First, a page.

be necessary, their home might be her’s for ever; and for their own comfort they would have retained her wholly; but this would be selfishness:—what must be at last, had better be soon. Perhaps they began to feel it might have been kinder and wiser to have resisted the temptation of any delay, and spared her from a taste of such enjoyments of ease and leisure as must now be relinquished. Still, however, affection was glad to catch at any reasonable excuse for not hurrying on the wretched moment. She had never been quite well since the time of their daughter’s marriage; and till she should have completely recovered her usual strength, they must forbid her engaging in duties, which, so far from being compatible with a weakened frame and varying spirits, seemed, under the most favourable circumstances to require something more than human perfection of body and mind to be discharged with tolerable comfort.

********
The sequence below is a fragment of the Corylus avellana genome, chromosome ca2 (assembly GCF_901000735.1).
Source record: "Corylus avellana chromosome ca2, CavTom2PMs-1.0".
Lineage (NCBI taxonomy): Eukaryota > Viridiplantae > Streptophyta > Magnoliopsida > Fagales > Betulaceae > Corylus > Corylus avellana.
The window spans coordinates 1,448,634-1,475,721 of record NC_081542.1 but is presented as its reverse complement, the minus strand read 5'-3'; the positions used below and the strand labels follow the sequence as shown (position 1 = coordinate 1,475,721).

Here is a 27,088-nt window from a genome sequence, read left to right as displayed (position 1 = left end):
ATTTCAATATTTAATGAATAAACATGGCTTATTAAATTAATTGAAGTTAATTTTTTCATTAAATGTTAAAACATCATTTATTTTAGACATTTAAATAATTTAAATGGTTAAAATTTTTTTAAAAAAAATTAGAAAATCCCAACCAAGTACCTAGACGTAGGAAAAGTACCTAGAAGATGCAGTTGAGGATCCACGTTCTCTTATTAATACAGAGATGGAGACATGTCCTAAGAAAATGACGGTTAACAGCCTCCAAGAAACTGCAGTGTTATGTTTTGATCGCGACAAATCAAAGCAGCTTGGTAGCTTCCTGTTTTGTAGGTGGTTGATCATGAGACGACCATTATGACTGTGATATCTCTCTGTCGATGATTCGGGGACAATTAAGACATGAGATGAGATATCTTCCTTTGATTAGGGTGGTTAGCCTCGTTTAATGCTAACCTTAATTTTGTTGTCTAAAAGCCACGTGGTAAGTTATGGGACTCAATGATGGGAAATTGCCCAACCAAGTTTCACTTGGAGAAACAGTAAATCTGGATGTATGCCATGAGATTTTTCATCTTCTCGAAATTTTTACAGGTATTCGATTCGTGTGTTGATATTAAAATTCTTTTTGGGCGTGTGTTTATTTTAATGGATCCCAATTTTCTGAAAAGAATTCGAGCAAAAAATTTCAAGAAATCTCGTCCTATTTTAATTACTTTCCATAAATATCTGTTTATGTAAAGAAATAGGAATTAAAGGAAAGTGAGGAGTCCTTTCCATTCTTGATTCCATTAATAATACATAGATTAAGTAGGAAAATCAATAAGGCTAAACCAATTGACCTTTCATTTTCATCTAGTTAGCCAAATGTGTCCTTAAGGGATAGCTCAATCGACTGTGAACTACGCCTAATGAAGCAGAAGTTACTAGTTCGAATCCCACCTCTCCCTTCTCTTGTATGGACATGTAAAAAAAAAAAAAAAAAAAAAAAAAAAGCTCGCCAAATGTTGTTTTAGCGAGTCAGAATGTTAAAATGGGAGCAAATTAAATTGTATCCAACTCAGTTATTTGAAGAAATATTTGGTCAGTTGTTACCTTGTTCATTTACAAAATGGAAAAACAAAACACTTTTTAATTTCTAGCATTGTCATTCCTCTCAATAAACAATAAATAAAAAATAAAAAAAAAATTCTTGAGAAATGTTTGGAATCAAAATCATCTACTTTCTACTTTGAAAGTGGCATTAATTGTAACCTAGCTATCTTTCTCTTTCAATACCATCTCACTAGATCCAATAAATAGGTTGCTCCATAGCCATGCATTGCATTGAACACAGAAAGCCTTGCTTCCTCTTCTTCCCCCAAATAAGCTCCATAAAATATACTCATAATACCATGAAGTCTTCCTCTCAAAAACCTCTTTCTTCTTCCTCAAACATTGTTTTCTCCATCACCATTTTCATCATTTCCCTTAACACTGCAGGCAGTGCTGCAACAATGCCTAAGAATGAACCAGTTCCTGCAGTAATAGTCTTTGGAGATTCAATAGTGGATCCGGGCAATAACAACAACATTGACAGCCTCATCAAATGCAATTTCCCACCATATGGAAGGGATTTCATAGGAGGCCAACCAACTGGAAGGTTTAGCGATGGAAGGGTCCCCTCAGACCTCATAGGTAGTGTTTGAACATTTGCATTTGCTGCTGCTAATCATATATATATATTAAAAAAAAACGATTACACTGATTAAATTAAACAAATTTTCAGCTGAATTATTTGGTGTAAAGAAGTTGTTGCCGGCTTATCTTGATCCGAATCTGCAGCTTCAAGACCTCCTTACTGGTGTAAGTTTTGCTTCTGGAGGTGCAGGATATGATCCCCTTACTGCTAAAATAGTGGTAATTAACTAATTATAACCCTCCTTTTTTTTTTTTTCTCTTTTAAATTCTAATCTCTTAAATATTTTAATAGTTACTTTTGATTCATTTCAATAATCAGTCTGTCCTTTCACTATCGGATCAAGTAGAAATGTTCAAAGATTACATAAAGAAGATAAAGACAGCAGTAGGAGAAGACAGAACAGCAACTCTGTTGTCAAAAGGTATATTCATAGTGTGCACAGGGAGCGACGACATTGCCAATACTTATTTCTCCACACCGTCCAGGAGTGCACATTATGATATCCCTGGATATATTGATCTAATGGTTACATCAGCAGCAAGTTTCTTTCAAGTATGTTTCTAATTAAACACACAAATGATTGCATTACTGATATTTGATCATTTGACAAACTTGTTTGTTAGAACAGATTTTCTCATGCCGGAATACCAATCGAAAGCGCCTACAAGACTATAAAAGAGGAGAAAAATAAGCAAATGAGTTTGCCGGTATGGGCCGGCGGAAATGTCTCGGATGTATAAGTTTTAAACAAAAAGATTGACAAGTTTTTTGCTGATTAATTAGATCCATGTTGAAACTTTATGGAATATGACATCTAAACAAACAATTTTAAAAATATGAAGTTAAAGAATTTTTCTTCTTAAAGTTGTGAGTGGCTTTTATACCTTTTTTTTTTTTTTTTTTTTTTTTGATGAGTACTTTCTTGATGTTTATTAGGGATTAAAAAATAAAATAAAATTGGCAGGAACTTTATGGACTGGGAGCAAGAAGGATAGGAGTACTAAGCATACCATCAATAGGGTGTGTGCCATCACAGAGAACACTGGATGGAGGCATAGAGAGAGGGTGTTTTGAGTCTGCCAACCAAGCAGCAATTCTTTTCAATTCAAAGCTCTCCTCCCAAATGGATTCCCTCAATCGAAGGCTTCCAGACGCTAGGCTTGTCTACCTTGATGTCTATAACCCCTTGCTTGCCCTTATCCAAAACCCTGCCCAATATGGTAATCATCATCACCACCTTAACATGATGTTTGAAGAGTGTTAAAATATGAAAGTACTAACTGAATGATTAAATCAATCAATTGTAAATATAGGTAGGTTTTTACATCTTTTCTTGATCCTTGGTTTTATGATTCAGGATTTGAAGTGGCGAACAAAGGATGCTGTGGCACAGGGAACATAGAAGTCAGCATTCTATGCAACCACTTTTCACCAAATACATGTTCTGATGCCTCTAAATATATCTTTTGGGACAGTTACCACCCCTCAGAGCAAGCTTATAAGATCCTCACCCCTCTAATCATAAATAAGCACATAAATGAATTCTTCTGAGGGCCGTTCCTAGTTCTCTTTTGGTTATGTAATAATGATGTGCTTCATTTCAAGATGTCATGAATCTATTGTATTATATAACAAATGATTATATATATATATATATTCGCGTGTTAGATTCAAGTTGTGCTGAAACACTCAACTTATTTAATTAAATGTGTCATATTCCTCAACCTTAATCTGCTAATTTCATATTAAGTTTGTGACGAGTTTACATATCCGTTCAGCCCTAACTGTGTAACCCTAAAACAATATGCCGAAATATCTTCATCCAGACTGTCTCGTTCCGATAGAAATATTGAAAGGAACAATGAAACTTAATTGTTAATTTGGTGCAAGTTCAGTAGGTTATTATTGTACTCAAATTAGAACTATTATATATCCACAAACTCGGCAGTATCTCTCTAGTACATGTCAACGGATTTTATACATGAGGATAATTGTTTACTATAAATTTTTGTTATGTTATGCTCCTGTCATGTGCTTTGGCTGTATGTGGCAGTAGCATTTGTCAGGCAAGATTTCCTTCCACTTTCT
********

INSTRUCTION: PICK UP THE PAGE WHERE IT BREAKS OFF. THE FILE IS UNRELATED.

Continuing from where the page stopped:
With regard to her not accompanying them to Ireland, her account to her aunt contained nothing but truth, though there might be some truths not told. It was her own choice to give the time of their absence to Highbury; to spend perhaps her last months of perfect liberty with those kind relations to whom she was so very dear: and the Campbells, whatever might be there motive or motives, whether single, or double, or treble, gave the arrangement their ready sanction, and said, that they depended more on a few months spent in her native air, for the recovery of her health, than on any thing else. Certain it was that she was to come; and that Highbury, instead of welcoming that perfect novelty which had been so long promised it—Mr. Frank Churchill—must put up for the present with Jane Fairfax, who could bring only the freshness of a two years’ absence.